Mexico City

The priesthood has joined journalism as one of the most dangerous occupations in Mexico, according to a report by the Roman Catholic Bishops’ Conference.

The report, “Neopersecución de Sacerdotes en México” (Neo-Persecution of Priests in Mexico) by the Catholic Multimedia Center (CCM), affiliated with the Bishops’ Conference, says that 15 Catholics have been murdered since 1993, including a cardinal, 11 priests, and three members of religious orders.

In addition, at least seven bishops and 120 priests have received death threats from drug trafficking groups this year, the report says.

“The Vatican is aware of the situation of the clergy in Mexico,” as the Catholic hierarchy in this country has informed Rome of the facts, Omar Sotelo, in charge of the CCM, told IPS.

According to the document, two out of 10 parish priests are targets of intimidation from anti-Catholic political or intellectual groups, the police or organized crime, making Mexico the second country in Latin America, after Colombia, for harassment of priests and lay workers.

The most dangerous areas for church workers are the southern states of Guerrero, Chiapas and Oaxaca, the southwestern state of Michoacán, the border zone with the United States in the state of Chihuahua, the southeastern port of Veracruz and the Mexican capital.

“There are two constant features about the threats made against priests. They arise, on the one hand, when the clergy preach sermons against drug trafficking, and on the other, when parish priests support community protests, touching power groups like the drug bosses,” José Suárez, the head of the non-governmental Ecclesiastical Observatory (OE) which maintains a watch on issues related to the Catholic Church in Mexico, told IPS.

The latest crimes are the murders of Habacuc Hernández, a priest, and two young seminarians, Eduardo Oregón and Silvestre González, who were killed June 13 by a group of armed men in a municipality in Guerrero, 350 kilometers from Mexico City.

After taking office in December 2006, conservative President Felipe Calderón deployed thousands of soldiers around the country to fight drug trafficking. Since then, drug-related murders have soared, leaving 6,200 people dead in 2008, up from around 2,700 in 2007.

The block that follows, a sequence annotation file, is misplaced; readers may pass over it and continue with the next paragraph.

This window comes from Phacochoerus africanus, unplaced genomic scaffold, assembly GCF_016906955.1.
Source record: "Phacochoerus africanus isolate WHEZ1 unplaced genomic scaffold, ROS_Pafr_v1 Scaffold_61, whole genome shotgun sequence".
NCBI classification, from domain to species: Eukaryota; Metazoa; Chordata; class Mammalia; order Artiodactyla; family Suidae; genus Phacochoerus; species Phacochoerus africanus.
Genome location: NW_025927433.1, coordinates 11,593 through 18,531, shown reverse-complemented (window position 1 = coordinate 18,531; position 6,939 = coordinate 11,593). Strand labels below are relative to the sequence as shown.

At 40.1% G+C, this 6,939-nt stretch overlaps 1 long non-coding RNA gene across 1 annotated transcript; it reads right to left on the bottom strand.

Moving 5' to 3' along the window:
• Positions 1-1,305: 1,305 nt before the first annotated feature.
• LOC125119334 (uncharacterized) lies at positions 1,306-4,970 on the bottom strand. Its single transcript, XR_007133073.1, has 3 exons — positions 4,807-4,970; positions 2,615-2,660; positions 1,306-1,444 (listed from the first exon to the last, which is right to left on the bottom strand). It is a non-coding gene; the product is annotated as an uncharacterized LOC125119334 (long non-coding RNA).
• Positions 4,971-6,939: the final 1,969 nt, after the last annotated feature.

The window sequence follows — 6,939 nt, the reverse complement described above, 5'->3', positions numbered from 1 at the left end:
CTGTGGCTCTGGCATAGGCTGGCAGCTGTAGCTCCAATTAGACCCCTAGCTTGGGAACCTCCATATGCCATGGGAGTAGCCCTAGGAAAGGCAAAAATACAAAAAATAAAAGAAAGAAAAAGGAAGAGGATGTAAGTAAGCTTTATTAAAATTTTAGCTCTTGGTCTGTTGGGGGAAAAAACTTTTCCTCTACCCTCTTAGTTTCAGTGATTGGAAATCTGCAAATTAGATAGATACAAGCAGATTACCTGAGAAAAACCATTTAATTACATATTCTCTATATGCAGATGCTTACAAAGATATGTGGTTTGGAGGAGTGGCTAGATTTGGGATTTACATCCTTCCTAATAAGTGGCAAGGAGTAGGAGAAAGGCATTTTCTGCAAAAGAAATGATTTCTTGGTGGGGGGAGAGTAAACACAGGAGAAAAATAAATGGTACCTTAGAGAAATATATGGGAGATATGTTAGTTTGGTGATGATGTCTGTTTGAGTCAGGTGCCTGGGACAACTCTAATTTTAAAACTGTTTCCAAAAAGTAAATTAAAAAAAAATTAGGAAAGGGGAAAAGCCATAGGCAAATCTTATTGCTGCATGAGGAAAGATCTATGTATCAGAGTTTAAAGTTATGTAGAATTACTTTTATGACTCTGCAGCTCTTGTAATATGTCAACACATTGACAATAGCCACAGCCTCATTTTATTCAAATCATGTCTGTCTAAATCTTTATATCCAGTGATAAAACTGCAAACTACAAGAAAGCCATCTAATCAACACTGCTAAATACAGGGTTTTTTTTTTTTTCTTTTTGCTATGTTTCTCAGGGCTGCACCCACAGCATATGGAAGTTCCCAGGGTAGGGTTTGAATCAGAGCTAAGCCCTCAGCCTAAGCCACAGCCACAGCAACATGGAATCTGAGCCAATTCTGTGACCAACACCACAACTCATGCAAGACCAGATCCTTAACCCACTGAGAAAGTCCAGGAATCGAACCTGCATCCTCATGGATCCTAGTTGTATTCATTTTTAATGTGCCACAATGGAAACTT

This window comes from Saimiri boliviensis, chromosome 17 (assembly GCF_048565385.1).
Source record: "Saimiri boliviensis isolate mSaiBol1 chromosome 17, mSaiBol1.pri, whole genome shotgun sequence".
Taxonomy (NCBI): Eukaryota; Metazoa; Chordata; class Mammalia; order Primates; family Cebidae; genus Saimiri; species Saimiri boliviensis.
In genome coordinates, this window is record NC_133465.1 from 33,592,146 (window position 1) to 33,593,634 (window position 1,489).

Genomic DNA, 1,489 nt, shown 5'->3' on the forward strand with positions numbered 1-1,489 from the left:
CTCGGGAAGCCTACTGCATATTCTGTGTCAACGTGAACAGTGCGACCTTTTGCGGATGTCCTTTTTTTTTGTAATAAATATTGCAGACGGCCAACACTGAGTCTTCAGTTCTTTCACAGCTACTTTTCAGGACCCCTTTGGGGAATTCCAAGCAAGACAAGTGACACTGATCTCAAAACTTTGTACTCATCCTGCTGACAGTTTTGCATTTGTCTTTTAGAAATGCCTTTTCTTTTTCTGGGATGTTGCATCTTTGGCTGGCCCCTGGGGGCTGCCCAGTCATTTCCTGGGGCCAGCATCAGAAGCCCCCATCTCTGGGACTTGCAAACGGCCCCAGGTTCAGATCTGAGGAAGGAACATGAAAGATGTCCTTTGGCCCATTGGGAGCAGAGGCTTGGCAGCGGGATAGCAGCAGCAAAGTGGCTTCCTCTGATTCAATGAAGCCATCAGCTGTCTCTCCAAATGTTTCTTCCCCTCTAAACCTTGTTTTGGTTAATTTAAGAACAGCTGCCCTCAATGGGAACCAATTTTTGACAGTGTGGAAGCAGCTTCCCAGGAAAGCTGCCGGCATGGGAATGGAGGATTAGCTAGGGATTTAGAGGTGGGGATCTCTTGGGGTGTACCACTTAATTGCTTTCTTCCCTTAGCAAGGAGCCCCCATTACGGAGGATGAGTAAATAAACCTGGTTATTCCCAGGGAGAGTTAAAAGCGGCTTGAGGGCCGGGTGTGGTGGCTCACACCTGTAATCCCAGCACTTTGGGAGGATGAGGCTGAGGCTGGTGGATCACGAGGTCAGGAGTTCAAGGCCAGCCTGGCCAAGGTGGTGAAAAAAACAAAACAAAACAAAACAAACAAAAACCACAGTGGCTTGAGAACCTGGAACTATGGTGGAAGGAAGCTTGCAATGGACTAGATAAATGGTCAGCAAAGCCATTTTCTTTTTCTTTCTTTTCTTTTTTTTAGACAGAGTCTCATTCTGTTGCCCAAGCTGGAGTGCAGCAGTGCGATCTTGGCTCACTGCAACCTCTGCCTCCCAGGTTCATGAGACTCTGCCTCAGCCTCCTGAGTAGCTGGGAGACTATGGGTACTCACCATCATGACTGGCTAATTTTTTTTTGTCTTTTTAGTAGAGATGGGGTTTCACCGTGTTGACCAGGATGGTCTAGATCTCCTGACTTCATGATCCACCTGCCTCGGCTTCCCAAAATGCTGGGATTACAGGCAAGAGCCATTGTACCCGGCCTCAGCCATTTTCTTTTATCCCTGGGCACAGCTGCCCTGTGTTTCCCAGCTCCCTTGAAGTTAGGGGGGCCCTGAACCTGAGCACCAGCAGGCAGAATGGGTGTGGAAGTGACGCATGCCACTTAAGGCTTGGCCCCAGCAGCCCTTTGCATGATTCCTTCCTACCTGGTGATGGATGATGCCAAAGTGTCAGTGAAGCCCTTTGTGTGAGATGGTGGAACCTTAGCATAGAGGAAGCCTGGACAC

There are more than 100 Roman Catholic bishops and 16,000 priests in Mexico.

The highest-profile assassination was that of Cardinal Juan Posadas, murdered in May 1993 at the airport in the northwestern city of Guadalajara. According to the official hypothesis, the hitmen mistook him for druglord Joaquín “El Chapo” Guzmán, head of the Sinaloa Cartel, who is wanted by the authorities in Mexico and the U.S.

But the report also refers to a possible attempt at poisoning Posadas’ successor, Cardinal Juan Sandoval, who became ill after drinking a glass of tequila at a dinner in Mexico City. As a result, Sandoval underwent an operation to remove part of his intestine.

The Archbishop of Durango, Héctor González, said in April that “El Chapo” lives near the small town of Guanacevi, in the northern state of Durango, some 1,200 kilometers from Mexico City.

“Beyond Guanacevi, that’s where ‘El Chapo’ lives. Everyone but the authorities know that,” the archbishop said at the time.

In August, Mexican troops discovered a 224-hectare complex in Durango, equipped with dormitories, kitchens, a laundry, a sickbay, warehouses and laboratories for making illegal synthetic drugs and processing marijuana, presumed to belong to Guzmán.

As with the violence against journalists, impunity is the common denominator in the attacks on bishops, priests and lay workers.

“Many cases are still under investigation and remain unsolved,” Sotelo stressed.

Suárez, for his part, said “the problem with the state is its neglect of this kind of denunciations, which is not only due to lack of political will” or for the purpose of denying the growth of organized crime.

The problem is so overwhelming that the main theme of the Mexican Bishops’ Conference in November will be the state of insecurity, crime and violence in the country.

Editor’s note: PC(USA) mission workers serving in Mexico are the Rev. Mark Adams, David Diercksen, Susanne Frerichs, Chris McReynolds, Amy Robinson, Bill Soldwisch, David and Susan Thomas and the Rev. Don and Martha Wehmeyer. For information about and letters from PC(USA mission workers around the world, visit the Mission Connections Web site. — Jerry L. Van Marter